The sand park – #CountryKids

Whilst we’ve been living at Granny and Grandad’s house, we’ve done lots of park trips, just like we used to back in Cambridge. The nearest park to us here in Coventry is the War Memorial Park, which is the biggest in the city. In fact, considering it’s only a 10-15 minute walk from the city centre, it’s easy to forget you’re in a big city whilst walking through its green fields.  We love it because it’s perfect for bike riding and getting a good walk in the open air, and yet it’s so close to home. Not to mention that it has an aviary, a skate park, and a couple of nice cafes.

Right in the middle is Andrew and Joel’s favourite bit: the ‘sand park’ as Andrew calls it. This is a play area that, unsurprisingly, has sand on the ground. It hasn’t always been like this – I remember playing there as a child and it was bark chipping underneath the climbing frames etc. The sand means that it’s almost like a mini beach, which is a nice idea for kids living in one of the most central cities of the UK, miles from the actual beach.

Sand park 1

Andrew in particular likes to play with the sand in the main bit of the park if we remember to take implements or if he finds some there. There is also a smaller section to one side, also with sand on the ground, that has buckets and pulleys, so you can lift sand off the ground and transport it around the climbing frame and do various things with it like put it down chutes, through a mill and through a colander. This provides lots of entertainment, and is just the right size for Joel to climb on too.

Sand park 3

It’s not quite like the beach in that there is no water most of the time. During the school summer holidays they open up a water area that has fountains another water features that the kids can run through and play in. I don’t think we’ve ever actually seen this working though!

Sand park 2

Generally the boys really enjoy this park, but I tend only to go there if I’m with another adult these days. The trouble is that most of the equipment is a little too old for them apart from the one section with buckets, and they both try to climb on the sections meant for older kids and teenagers, which I find stressful on my own. So we usually go to another park when it’s just the 3 of us. I’m sure this phase will pass, and we can go back there the 3 of us when they’re older. The sand is a lovely feature though, even if it does get everywhere – including all the way home!

Linking up with the fab #CountryKids linky at Coombe Mill’s blog as usual.

Country Kids from Coombe Mill Family Farm Holidays Cornwall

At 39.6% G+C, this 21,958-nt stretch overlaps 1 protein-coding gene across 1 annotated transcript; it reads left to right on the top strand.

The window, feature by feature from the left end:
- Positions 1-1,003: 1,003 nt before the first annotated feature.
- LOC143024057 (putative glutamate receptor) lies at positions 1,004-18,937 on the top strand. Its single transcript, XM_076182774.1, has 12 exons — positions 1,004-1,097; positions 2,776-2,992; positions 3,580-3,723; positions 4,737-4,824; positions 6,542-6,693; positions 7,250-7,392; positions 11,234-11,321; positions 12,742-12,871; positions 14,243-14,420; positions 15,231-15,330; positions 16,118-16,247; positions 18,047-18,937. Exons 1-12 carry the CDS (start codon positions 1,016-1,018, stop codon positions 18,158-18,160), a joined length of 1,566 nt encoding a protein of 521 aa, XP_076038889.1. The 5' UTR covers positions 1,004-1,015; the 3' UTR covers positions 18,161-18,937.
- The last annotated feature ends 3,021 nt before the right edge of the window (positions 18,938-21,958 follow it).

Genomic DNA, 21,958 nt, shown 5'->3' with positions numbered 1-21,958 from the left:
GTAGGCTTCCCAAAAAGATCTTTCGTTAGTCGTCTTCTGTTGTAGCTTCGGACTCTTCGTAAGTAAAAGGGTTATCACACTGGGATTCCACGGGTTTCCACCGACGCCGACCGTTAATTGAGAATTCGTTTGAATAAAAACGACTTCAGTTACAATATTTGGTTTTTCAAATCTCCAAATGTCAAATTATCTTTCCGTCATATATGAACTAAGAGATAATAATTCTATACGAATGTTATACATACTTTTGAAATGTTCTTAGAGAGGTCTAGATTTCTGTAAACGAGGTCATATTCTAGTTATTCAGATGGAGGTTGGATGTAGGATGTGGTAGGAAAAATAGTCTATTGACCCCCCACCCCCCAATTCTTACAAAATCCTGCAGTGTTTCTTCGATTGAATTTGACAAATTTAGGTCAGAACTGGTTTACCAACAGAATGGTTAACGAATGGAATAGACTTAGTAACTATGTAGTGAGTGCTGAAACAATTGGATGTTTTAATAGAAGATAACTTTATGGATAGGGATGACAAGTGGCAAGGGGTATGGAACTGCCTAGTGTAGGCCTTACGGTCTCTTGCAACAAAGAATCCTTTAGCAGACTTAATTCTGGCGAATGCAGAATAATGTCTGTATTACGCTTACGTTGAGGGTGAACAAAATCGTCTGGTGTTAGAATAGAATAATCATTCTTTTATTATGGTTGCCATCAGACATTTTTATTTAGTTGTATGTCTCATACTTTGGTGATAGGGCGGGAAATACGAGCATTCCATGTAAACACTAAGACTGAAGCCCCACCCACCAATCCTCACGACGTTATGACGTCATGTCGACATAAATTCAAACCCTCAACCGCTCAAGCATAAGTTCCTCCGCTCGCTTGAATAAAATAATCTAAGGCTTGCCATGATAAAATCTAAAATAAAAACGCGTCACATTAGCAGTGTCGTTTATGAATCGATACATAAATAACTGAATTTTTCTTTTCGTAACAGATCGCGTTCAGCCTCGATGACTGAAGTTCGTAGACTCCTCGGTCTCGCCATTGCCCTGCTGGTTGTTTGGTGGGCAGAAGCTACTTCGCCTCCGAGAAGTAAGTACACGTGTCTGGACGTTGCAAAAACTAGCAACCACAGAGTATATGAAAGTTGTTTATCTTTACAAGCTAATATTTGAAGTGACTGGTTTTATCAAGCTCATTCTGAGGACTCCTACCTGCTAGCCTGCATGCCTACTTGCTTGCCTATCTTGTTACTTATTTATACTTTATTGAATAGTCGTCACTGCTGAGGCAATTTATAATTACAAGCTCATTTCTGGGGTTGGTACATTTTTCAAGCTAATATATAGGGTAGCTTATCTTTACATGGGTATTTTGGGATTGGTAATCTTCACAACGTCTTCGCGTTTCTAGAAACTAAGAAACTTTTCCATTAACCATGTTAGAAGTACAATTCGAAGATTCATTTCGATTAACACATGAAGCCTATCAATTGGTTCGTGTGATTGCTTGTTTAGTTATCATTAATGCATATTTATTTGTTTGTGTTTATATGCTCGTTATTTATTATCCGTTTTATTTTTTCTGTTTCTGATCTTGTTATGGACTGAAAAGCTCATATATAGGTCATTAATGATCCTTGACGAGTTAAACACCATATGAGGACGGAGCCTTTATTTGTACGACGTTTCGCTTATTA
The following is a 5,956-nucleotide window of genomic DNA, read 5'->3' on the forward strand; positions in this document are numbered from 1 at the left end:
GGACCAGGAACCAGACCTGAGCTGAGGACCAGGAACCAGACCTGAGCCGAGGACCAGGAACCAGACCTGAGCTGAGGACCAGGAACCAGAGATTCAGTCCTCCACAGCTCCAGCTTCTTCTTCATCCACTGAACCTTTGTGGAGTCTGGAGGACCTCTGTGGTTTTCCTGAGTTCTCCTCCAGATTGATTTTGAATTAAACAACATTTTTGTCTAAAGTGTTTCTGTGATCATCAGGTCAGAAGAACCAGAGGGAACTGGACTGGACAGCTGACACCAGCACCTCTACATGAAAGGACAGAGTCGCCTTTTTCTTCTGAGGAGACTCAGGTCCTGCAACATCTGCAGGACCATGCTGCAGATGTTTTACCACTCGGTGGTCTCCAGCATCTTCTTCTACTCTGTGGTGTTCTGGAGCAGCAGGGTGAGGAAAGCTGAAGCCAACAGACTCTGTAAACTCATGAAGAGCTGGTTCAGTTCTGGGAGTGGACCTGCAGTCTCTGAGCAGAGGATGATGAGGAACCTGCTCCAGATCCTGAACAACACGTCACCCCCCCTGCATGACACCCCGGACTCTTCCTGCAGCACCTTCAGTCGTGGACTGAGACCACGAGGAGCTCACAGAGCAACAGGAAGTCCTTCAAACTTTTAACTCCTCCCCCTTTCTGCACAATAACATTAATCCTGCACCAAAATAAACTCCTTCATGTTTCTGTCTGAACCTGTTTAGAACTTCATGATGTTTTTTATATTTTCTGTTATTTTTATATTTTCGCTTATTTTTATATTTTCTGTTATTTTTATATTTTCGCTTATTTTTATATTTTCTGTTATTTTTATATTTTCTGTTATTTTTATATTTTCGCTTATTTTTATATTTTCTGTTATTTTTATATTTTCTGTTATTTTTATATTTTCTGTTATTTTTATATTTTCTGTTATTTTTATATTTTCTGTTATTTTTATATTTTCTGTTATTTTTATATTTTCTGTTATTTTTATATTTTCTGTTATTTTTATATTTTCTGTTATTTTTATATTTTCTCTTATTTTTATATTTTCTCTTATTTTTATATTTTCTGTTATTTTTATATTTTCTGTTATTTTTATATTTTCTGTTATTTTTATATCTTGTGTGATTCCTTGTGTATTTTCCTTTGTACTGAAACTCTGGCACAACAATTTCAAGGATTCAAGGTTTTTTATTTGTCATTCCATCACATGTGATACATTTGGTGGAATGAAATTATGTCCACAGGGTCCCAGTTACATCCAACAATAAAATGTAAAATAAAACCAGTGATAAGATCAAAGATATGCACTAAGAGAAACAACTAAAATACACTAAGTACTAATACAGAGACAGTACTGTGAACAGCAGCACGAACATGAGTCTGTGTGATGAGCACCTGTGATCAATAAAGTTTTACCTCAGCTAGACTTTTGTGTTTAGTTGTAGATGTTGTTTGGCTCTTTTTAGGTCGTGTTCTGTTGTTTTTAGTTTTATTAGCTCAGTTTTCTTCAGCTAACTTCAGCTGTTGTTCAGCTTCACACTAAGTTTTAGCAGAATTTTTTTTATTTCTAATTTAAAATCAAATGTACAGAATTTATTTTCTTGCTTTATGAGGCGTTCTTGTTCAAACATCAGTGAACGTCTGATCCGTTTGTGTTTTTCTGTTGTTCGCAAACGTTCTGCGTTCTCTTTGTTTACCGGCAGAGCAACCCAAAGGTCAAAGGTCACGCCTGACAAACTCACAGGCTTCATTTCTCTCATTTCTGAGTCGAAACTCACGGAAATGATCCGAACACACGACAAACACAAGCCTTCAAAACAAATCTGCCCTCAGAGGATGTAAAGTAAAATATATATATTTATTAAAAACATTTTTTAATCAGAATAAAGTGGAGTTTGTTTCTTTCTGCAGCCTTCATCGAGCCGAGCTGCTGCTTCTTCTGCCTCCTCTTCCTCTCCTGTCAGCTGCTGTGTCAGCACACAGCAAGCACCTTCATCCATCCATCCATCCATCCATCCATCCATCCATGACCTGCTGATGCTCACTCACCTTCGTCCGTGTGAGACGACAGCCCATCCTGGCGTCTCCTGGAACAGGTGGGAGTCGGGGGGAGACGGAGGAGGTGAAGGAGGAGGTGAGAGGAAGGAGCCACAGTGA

Christmas holiday outdoor fun – #CountryKids

For the past week or so, I’ve been wanting to write about the outdoor fun that we had over Christmas with Grandma and Pop down in Plymouth, but Joel isn’t sleeping very well at the moment – especially a distinct lack of naps in the daytime which means he’s very grumpy by tea time and often falls asleep in his high chair. This has left me with little time or energy after trying to help him nap using various means, so blogging hasn’t been possible. Plus we’ve been busy house hunting, which also leaves me with little time or energy! So finally, here is what we got up to outdoors over Christmas.

On Christmas Eve, the weather forecast said it would be windy but generally dry with the odd shower. We decided to head not too far down the road to Mount Batten, which is on the coast looking over the estuary towards Plymouth city centre. There is a good wide path next to the water and a barrier, so it was a good place to take Andrew’s bike, and there is also a park a little way up the hill which has a great view over the sea. We togged up with waterproofs and woolies to guard against rain and wind, and I should say that this was well before any of the high tides that were really dangerous in the south west after Christmas, as we would never have dared to go that close to the water then.

Plymparks Collage 1

Andrew absolutely loved the chance to ride his bike, as he always does, and particularly as it was near the sea and river. Joel was tired so he mainly stayed in the buggy with the rain cover on as a wind barrier so he could have a snooze. When we got to the park though, he livened up and was keen to have a go himself, chasing after Andrew and following him onto the swings and slides. The park was just the right size for toddlers, so they were very happy. On our way back from the park to the car, we saw a lovely seal asleep on a lifeboat platform near the yacht yard on Mount Batten. Apparently harbour seals are quite common here, and this one looked very happy snoozing on the warm rubber platform.

Plymparks Collage 2

On Christmas day, our time outdoors was a walk to church and back, and with all the festivities, there wasn’t time for a trip to a park. So on Boxing day, we headed over to the boys’ uncle and aunt’s house, firstly to see their pets – a lovely rabbit and 2 lively degus – and then for a walk down to the Tamar Bridge at the end of their road. Again, Andrew rode his bike whilst we all walked/jogged after him! First we headed down to the river shore underneath the bridge, where we also found a small park (only a couple of swings remain where there used to be a bigger park next to the river). Then we walked back up the steep hill (Andrew walked rather than rode his bike up), and then across the pedestrian side of the Tamar Bridge. In fact there is a split path – half for pedestrians and half for cyclists, so Andrew took to the side with the picture of a bike on, and rightly so! Joel wanted to walk, so he took to the side with the picture of a person on. It was a lovely bright day, and we all enjoyed getting out for some fresh air and exercise.

Plymparks Collage 3

Plymparks Collage 4